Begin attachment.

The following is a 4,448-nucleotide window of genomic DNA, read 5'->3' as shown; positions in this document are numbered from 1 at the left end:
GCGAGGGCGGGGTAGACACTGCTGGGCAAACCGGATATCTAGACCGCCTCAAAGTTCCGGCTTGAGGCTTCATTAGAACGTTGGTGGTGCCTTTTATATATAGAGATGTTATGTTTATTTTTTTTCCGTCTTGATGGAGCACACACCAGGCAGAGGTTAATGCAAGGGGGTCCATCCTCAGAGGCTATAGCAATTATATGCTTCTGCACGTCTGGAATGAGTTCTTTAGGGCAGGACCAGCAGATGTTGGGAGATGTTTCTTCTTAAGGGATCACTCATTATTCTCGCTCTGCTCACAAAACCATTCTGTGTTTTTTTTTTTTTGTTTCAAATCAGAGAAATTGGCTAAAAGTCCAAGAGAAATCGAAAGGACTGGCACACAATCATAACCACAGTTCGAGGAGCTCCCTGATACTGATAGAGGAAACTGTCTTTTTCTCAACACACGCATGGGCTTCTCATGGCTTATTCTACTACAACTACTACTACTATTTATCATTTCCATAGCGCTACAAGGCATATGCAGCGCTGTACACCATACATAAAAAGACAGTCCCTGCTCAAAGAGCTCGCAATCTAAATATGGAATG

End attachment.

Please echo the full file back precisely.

The following is a 4,448-nucleotide window of genomic DNA, read 5'->3' as shown; positions in this document are numbered from 1 at the left end:
GCGAGGGCGGGGTAGACACTGCTGGGCAAACCGGATATCTAGACCGCCTCAAAGTTCCGGCTTGAGGCTTCATTAGAACGTTGGTGGTGCCTTTTATATATAGAGATGTTATGTTTATTTTTTTTCCGTCTTGATGGAGCACACACCAGGCAGAGGTTAATGCAAGGGGGTCCATCCTCAGAGGCTATAGCAATTATATGCTTCTGCACGTCTGGAATGAGTTCTTTAGGGCAGGACCAGCAGATGTTGGGAGATGTTTCTTCTTAAGGGATCACTCATTATTCTCGCTCTGCTCACAAAACCATTCTGTGTTTTTTTTTTTTTGTTTCAAATCAGAGAAATTGGCTAAAAGTCCAAGAGAAATCGAAAGGACTGGCACACAATCATAACCACAGTTCGAGGAGCTCCCTGATACTGATAGAGGAAACTGTCTTTTTCTCAACACACGCATGGGCTTCTCATGGCTTATTCTACTACAACTACTACTACTATTTATCATTTCCATAGCGCTACAAGGCATATGCAGCGCTGTACACCATACATAAAAAGACAGTCCCTGCTCAAAGAGCTCGCAATCTAAATATGGAATG